Pharr San Juan Alamo High School


Kenneth W. McCullough

Published in Tuscaloosa News on June 24, 2014

TUSCALOOSA | Kenneth W. McCullough, age 80, of Tuscaloosa, formerly of Fayette, passed away Saturday, June 22, 2014 at Northport Medical Center. Services will be 2 p.m. Wednesday at St. Mark's United Methodist Church in Tuscaloosa. Burial will follow in Fayette Memorial Gardens. The body will lie in state at the church from 12 noon to 2 p.m. Rev. John Vereiglio and Rev. John Drawhorn will officiate. 

He was preceded in death by his parents, Opal and G.W. McCullough; son, Kenneth, and sisters, Barbara Reinhard and Linda Simpkins. 

Survivors include his spouse, Edna Duckworth McCullough of 31 years; mother of his children, Joanne Timmons; daughters, Cynthia McBurnie (Gregg) of Surrey British Columbia, Canada, Kathy Nelson (Greg) of Sugarland, Texas, Lori Tucker (Matt) of Acworth, Ga.; step-daughter, Allison Burkhalter (Jim); and son, Kenneth Steven McCullough (Renee) of Tomball, Texas; step-son, Allen Patterson (Tina); sister: Teresa Swagerty; brother, Dr. Gerald McCullough; 19 grandchildren and nine great-grandchildren. 

Ken graduated in 1955 from Oklahoma State University where he received a four-year football scholarship and earned a BS Degree in Agriculture. After a short career playing for the Canadian Football League, the Edmonton Eskimos, he returned back to Oklahoma. He was commissioned a 2nd Lieutenant after completing the Basic Infantry Officers Course and received a rank of Captain when he retired from the Army Reserve. He was an avid outdoors-man and enjoyed hunting and fishing but coaching was always his first love. His coaching career started in 1956 at Fort Riley, Kansas where he coached the 1st division Army Team. He started his high school coaching at Hereford Texas High School in 1957. He then moved to Pharr, San Juan Alamo High School in Texas where he was appointed Athletic Director and Head Football Coach in 1959. McCullough then went to Breckenridge, Texas as Athletic Director and Head Coach before moving on to West Texas State University in Canyon. In 1969, McCullough moved to the Canadian Football League as an offensive Line Coach with the Saskatchewan Roughriders, and while there, they played in the Canadian Grey Cup. In 1971, he followed the Roughriders head coach to the British Columbia Lions as their Offensive Line Coach until 1976. McCullough joined Bum Phillips with the Houston Oilers as Offensive Line Coach in the spring of 1976. In 1977, he entered private business in Alabama and Oklahoma. He married Edna Patterson from Fayette, Alabama in 1982. He went back into coaching at the High School level in Copperas Cove, Texas in 1986. Mr. McCullough finished his coaching career at Tuscaloosa High School.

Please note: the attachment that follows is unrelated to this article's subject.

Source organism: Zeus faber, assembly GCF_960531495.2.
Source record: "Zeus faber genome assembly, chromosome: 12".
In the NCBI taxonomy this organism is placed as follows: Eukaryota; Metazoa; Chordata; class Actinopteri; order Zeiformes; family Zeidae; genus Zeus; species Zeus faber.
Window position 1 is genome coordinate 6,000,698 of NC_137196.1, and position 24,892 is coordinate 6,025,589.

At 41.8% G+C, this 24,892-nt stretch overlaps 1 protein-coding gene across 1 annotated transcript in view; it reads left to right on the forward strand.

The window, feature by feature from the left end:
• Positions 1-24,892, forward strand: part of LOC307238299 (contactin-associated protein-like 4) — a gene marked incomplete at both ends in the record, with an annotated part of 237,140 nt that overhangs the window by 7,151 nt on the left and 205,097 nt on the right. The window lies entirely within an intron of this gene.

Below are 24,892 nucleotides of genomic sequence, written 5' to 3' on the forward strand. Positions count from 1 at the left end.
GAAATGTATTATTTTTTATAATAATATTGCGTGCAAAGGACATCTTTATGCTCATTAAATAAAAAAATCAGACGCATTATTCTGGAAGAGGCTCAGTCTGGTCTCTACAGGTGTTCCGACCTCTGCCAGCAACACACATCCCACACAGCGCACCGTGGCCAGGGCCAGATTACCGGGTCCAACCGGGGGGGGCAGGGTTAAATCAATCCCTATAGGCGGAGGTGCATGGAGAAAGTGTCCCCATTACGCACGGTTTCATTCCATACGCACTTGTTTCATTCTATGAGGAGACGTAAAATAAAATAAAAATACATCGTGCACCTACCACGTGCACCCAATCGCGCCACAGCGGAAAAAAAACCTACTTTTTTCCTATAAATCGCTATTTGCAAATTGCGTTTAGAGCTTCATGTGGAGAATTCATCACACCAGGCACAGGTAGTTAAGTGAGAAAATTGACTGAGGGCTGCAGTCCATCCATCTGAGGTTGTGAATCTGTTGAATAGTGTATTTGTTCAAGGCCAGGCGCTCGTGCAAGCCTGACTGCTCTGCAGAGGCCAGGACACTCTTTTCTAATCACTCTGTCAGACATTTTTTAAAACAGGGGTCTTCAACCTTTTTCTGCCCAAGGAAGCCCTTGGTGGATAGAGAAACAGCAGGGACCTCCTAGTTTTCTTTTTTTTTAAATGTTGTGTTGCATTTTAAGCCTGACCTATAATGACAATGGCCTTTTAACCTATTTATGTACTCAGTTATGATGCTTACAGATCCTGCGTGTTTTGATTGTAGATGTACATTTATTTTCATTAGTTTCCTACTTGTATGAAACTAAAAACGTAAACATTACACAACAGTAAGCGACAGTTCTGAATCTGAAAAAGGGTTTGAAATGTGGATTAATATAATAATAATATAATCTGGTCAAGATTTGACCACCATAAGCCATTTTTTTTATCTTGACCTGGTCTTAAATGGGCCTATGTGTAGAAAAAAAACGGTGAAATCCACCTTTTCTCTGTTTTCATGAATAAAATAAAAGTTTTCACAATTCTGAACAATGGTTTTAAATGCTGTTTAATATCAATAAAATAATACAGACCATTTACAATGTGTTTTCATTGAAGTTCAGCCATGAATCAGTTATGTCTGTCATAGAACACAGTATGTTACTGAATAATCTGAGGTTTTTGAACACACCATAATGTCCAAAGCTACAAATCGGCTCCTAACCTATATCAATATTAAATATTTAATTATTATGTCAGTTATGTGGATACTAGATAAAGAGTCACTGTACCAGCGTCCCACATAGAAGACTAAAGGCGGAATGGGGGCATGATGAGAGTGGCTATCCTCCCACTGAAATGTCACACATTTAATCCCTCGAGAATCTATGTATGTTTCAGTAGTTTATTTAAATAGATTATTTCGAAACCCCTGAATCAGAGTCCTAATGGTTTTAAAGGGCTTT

Pallbearers will be grandsons: Grant McCullough, Ryan Tucker, Christopher Tucker, Brock Burkhalter, Trey Burkhalter, and Kyle Patterson.

Honorary pallbearers are Wanda and Hugh Kilpatrick, Keith and Linda Blaylock, Dick and Linda Wright, JoAnn and Woody Sexton, Chester and Barbara Norris, and Amedisys Hospice of Northport.

In lieu of flowers, donations can be made to Amedisys Hospice. 

The family wishes to thank the nurses and staff of Amedisys Hospice and caregivers of Northport Medical Center.


PSJA's Williams dies at 83-The Monitor-Feb 27 2014